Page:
Media Contact:

Lauren Noel, The Historic New Orleans Collection
(504) 556-7655 |
Christopher Robert, Louisiana Endowment for the Humanities
(504) 620-2639 |

August 2016 | New Orleans, Louisiana - Beginning in the fall, The Historic New Orleans Collection and the Louisiana Endowment for the Humanities will bring a portable version of THNOC's award-winning exhibition on the domestic slave trade to 10 sites in Louisiana. The initiative is presented by Entergy Corporation with additional support from the National Park Service, the National Endowment for the Humanities and the Kabacoff Family Foundation.

Based on content from THNOC's exhibition "Purchased Lives: The American Slave Trade from 1808 to 1865," the portable panel display will visit libraries, parks and community centers in the following Louisiana markets over the course of 16 months. Each site will host the display for approximately six weeks.

• Natchitoches: Cane River Creole National Historical Park, Nov. 1-Dec. 13, 2016
• Bunkie: City Hall, Jan. 2-Feb. 13, 2017
• Port Allen: West Baton Rouge Museum, Feb. 17-March 31, 2017
• Jonesboro: Jackson Parish Library, April 14-May 26, 2017
• Bossier City: Bossier Parish Library, June 1-July 13, 2017
• New Iberia: Bayou Teche Museum, July 17-Aug. 28, 2017
• Thibodaux: Ellender Memorial Library at Nicholls State University, Sept. 1-Oct. 13, 2017
• New Roads: Pointe Coupee Parish Library, Oct. 17-Nov. 28, 2017
• Slidell: St. Tammany Parish Library, Dec. 1, 2016-Jan. 12, 2018
• Lake Charles: Calcasieu Parish Library, Jan. 16-Feb. 27, 2018
In addition to managing the transportation and logistics of the display, the LEH will issue grants to support programs during the tour stops and coordinate with THNOC to train staff at each host site on the content and educational aspects of the display.

Curated by THNOC Historian Erin M. Greenwald, "Purchased Lives" examines the period between America's abolishment of the international slave trade and the end of the Civil War, during which an estimated two million people were forcibly moved among the nation's states and territories. The domestic trade wreaked new havoc on the lives of enslaved families, as owners and traders in the Upper South-Maryland, North Carolina, Virginia and Washington, DC-sold and shipped surplus laborers to the developing Lower South-Alabama, Florida, Louisiana, Mississippi and Texas. Many of those individuals passed through New Orleans, which was the largest slave market in antebellum America.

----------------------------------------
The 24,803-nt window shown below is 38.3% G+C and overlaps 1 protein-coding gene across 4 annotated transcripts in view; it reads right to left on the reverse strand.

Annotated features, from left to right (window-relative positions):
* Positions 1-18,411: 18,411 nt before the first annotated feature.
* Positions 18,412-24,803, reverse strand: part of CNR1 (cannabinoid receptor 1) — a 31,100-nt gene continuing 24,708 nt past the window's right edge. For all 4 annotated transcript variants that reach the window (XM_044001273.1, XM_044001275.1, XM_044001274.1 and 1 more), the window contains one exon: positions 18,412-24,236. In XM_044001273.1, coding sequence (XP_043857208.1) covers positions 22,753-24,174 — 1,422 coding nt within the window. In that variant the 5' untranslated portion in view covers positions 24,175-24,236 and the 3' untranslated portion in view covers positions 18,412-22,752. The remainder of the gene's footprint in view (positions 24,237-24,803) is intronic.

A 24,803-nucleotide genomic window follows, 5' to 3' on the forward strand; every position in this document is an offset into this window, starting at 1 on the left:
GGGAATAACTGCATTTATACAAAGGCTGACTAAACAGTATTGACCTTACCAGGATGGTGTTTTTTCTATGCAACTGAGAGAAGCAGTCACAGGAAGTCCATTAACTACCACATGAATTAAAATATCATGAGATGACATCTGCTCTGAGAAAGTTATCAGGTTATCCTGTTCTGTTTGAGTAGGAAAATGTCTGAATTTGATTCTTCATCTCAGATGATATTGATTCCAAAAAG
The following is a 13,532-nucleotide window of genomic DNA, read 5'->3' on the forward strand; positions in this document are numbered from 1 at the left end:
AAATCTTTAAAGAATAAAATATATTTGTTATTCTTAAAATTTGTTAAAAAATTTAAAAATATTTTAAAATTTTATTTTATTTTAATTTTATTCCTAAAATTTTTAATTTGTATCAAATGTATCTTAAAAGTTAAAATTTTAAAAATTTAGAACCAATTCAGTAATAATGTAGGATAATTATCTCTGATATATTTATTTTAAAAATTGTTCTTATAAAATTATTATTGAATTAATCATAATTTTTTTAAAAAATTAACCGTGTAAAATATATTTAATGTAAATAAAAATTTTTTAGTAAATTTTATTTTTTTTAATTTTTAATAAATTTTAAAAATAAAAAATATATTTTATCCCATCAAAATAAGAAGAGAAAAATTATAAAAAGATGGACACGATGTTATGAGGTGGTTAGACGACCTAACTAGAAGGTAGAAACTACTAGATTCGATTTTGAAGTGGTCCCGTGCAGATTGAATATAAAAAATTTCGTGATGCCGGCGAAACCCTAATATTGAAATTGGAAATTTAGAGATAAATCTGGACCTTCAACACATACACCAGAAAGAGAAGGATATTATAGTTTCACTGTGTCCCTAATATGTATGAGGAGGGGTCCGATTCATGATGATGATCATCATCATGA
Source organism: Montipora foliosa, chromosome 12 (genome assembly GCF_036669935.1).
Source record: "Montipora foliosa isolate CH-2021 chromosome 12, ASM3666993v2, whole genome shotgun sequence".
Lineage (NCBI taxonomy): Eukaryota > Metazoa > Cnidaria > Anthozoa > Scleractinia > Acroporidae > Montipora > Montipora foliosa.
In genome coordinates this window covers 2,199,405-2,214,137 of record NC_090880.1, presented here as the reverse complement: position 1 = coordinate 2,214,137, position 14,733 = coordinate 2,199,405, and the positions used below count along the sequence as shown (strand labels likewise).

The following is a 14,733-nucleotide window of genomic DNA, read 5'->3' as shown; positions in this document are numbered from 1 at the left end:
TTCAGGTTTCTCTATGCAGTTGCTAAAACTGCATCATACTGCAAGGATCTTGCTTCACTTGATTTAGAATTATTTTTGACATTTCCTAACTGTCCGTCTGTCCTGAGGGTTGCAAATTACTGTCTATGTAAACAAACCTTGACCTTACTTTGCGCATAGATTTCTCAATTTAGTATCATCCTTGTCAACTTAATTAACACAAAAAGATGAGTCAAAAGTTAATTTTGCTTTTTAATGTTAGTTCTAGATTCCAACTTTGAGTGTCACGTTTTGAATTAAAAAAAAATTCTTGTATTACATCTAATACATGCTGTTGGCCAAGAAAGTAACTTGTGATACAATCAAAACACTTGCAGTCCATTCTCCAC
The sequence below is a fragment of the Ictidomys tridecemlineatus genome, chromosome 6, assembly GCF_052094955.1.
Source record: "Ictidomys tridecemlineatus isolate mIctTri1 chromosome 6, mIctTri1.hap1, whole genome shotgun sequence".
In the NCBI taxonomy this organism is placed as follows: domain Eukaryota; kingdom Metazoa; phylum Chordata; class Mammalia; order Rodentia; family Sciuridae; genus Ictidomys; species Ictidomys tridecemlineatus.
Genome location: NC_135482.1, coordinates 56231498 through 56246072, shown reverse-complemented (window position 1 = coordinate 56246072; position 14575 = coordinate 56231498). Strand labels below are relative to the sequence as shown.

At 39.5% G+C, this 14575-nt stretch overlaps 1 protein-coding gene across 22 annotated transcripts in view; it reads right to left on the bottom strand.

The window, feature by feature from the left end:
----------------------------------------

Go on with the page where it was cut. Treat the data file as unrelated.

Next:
The exhibition's narrative is not limited to New Orleans, however. It examines a complex and divisive period of American history, helping viewers learn about the far-reaching economic and heartbreaking personal impact of the domestic slave trade.

"‘Purchased Lives,' said Greenwald, "connects the economic narrative of American slavery to the firsthand experiences of the men, women and children whose lives were shattered by the domestic slave trade. The panel exhibition affords THNOC and the LEH the opportunity to bring this story to communities throughout the state, encouraging dialogue about the trade and its legacies."

The display will consist of 10 panels, which will allow it to travel more widely than the version containing original artifacts. The vibrant and informative design will feature reproductions of period artifacts such as broadsides, paintings and prints illustrating the domestic slave trade, as well as ship manifests, financial documents and first-person accounts conveying the trade's reach into all levels of antebellum society. Large-scale reproductions of post-Civil War "Lost Friends" ads depict the attempts of former slaves to reunite with loved ones, even as much as 50 years after the war.

"The Historic New Orleans Collection has been a steadfast partner for the LEH for many years, and they've developed an urgent, powerful exhibition on this chapter in American history," said LEH Executive Director Miranda Restovic. "We look forward to working with communities around the state to bring new audiences to our libraries and museums."

"Purchased Lives: The American Slave Trade from 1808 to 1865" is an exhibition by The Historic New Orleans Collection in collaboration with the Louisiana Endowment for the Humanities. It is presented by Entergy Corporation with additional support from the National Park Service, National Endowment for the Humanities and the Kabacoff Family Foundation.


About The Historic New Orleans Collection
Founded in 1966, The Historic New Orleans Collection is a museum, research center and publisher dedicated to the study and preservation of the history and culture of New Orleans and the Gulf South. For more information, visit or call (504) 523-4662.

About the Louisiana Endowment for the Humanities
The Louisiana Endowment for the Humanities (LEH) is a nonprofit organization dedicated to providing educational opportunities to all residents of the state. Our mission is to provide access to and an appreciation of Louisiana's rich, shared and diverse historical, literary and cultural heritage through grant-supported outreach programs; family literacy and adult reading initiatives; teacher professional development institutes; publications; film and radio documentaries; museum exhibitions; public lectures; library projects; and other diverse public humanities programming. Since 1971, the LEH has been the organizational standard-bearer for historical, cultural and needs-driven, outcomes-based educational programming, across all 64 Louisiana parishes. Visit to learn more.